Law in the Marketplace: What every New Hampshire business owner should know about veil-piercing

For the Monitor
Published: 10/5/2020 10:00:14 AM

“Veil-piercing” is a legal doctrine that judges in New Hampshire and other states apply to hold individuals who own corporations or LLCs personally liable for actions of their companies, despite the statutory “liability shields” (the “veils”) that normally protect them. Veil-piercing claims involve high stakes: If you lose a veil-piercing claim, you may lose your home, any securities you may own, and all of your other personal assets.

If anybody ever sues your corporation or LLC on any ground, don’t be surprised if the suit includes a veil-piercing claim. Starting in 1933, the New Hampshire Supreme Court has issued dozens of veil-piercing opinions, and while there are no available statistics, it’s safe to assume that over the past several decades, plaintiffs have made many thousands of veil-piercing claims against New Hampshire business owners.

In general, veil-piercing claims can succeed in New Hampshire only if the individual owning the New Hampshire business in question has used his or her company to engage in fraud or other serious misconduct. But veil-piercing is an “equitable” doctrine; this means judges can apply it if, for any reason, they think a business owner has treated a customer, supplier or other third party unfairly. Veil-piercing cases are hard to win. However, even if you think a plaintiff’s veil-piercing claim against you is weak, you may feel compelled to settle the claim in order to protect your personal and family assets.

If you’re a New Hampshire business owner, how can you protect your personal assets from veil-piercing claims? On the basis of New Hampshire cases and cases in other states, I suggest these eight guidelines:

1. Obviously, don’t use your company to engage in fraud or injustice.

2. Especially if you’re the only owner of your company – i.e., if you own a single-shareholder corporation or a single-member LLC – make sure your company has its own bank account, and make sure you keep your personal books, records and bank account completely separate from those of your company. Otherwise, on the basis of the “alter ego” theory, a plaintiff may claim that, effectively, you and your company are the same person.

3. Don’t use company automobiles or other company property as if it were your personal property.

4. On your business cards and in other business documents, make clear to third parties that they’re dealing with your company, not with you personally.

5. If you own your corporation or LLC with one or more other persons, don’t refer to these persons as your “partners”; call them co-owners or co-shareholders or co-members. If you call them “partners,” plaintiffs may claim that your business is really a general partnership, not a corporation or an LLC. General partnerships don’t provide their owners with liability shields.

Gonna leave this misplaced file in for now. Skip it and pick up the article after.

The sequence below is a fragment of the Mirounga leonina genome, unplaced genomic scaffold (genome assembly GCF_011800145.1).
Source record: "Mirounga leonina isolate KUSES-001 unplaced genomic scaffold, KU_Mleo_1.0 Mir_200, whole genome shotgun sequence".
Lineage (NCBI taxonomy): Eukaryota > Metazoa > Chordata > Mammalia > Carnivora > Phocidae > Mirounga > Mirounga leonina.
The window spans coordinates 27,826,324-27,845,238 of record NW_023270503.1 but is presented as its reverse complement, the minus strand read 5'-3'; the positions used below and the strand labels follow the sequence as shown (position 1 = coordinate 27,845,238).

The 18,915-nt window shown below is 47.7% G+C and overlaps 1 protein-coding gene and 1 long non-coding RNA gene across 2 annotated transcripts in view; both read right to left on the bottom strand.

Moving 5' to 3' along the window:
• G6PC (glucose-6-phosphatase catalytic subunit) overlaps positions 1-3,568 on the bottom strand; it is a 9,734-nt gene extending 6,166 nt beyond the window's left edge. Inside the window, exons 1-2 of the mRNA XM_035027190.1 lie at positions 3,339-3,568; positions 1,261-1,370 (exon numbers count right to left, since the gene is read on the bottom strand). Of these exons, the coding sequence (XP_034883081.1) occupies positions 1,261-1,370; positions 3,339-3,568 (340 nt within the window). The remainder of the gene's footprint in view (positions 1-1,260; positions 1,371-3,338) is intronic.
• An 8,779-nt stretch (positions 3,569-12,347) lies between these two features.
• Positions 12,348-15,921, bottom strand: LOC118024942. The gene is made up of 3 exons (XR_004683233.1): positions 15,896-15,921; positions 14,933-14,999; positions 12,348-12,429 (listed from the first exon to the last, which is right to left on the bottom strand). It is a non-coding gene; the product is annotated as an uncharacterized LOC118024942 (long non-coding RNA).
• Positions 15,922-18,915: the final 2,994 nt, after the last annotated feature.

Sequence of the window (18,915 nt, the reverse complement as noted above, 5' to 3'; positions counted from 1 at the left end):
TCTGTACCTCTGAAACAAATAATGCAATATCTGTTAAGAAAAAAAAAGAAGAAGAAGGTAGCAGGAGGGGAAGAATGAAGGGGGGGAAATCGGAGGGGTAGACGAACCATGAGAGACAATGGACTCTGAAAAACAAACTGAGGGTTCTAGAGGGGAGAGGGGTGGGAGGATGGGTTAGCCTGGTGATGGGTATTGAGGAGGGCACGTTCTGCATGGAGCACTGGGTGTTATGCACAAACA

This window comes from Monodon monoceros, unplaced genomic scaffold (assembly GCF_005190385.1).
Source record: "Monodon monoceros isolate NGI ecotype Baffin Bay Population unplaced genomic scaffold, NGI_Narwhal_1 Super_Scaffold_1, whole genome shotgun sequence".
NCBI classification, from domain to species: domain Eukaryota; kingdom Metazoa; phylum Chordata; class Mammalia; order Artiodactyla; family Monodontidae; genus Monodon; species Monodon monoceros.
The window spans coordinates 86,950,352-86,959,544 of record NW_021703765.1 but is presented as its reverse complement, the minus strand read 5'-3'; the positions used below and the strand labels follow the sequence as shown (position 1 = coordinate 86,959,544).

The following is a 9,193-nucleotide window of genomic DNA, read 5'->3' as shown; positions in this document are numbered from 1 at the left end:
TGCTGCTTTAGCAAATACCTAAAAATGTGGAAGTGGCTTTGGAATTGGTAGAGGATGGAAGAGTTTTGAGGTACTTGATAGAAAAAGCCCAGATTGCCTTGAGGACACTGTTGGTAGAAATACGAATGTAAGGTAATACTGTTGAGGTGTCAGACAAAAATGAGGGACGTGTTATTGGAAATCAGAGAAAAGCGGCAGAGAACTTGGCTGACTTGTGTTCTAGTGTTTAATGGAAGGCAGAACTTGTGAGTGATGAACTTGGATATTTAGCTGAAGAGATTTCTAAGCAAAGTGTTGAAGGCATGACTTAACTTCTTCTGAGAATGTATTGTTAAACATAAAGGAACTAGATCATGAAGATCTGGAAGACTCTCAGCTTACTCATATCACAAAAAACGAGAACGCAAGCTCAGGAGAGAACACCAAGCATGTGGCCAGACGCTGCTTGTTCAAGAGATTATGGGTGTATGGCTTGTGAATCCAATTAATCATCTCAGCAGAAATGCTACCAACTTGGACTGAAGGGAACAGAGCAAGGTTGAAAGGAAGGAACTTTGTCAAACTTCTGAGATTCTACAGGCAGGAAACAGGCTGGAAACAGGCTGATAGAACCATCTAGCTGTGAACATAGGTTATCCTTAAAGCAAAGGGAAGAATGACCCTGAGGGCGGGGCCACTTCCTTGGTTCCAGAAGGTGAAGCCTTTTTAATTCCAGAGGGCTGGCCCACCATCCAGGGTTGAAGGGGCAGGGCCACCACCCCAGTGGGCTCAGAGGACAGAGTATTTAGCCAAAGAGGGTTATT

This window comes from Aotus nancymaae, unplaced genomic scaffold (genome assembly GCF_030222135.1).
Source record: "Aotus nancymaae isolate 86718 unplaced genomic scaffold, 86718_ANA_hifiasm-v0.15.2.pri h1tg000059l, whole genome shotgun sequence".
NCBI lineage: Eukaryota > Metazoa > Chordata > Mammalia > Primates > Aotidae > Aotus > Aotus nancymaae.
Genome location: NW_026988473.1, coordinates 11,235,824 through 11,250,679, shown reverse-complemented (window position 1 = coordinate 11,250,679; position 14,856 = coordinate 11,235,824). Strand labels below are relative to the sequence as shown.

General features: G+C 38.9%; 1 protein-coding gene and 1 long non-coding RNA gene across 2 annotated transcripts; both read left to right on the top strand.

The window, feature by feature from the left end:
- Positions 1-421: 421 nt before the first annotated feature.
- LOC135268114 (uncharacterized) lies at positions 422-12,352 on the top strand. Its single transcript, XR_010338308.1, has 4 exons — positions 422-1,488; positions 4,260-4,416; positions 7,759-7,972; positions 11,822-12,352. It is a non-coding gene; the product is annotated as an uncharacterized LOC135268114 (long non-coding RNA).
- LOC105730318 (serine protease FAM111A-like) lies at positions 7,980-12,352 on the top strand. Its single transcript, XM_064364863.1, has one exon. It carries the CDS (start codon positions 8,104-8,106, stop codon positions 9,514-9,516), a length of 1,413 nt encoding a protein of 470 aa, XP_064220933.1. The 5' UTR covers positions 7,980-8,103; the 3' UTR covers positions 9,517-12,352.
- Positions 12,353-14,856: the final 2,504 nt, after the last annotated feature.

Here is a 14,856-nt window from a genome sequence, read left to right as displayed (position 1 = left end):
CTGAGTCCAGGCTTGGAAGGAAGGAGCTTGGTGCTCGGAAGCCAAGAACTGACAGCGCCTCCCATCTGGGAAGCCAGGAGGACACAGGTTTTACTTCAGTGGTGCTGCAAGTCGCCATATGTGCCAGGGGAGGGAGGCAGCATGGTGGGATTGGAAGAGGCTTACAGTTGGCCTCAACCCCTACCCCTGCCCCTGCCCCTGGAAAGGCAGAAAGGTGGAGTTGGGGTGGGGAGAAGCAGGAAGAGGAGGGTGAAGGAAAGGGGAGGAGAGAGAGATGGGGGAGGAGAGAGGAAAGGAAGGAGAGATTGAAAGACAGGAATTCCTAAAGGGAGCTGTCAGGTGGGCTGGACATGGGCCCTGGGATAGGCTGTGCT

6. Make sure that when you form your company and thereafter, your company has “adequate capitalization” – i.e., enough cash, insurance and other financial resources to cover its debts as they become due. Otherwise, plaintiffs may claim that because your company’s capital is inadequate, it isn’t a real company and thus can’t provide you with a real liability shield.

7. Make sure your company complies with all of the formalities that are customary for such a company. In the case of corporations, this means issuing proper share certificates to all owners and maintaining minute books with records of annual shareholder and director meetings and with up-to-date registries of the corporation’s shareholders and share certificates.

8. If you’re the only owner of your corporation or LLC but, because of the nature of its business, your company faces significant litigation risks, consider admitting a second owner – your spouse, for example.

In short, if you own or co-own a New Hampshire corporation or LLC, you need to protect your company from veil-piercing by every reasonable means.

John Cunningham is a Concord tax and businesses lawyer and estate planner. He has published Drafting Limited Liability Company Operating Agreements and Maximizing Pass-Through Deductions under Internal Revenue Code Section 199A. Both are the leading books in their fields. If you have business or tax questions you’d like addressed in this column, call John at (603) 856-7172 or e-mail him at

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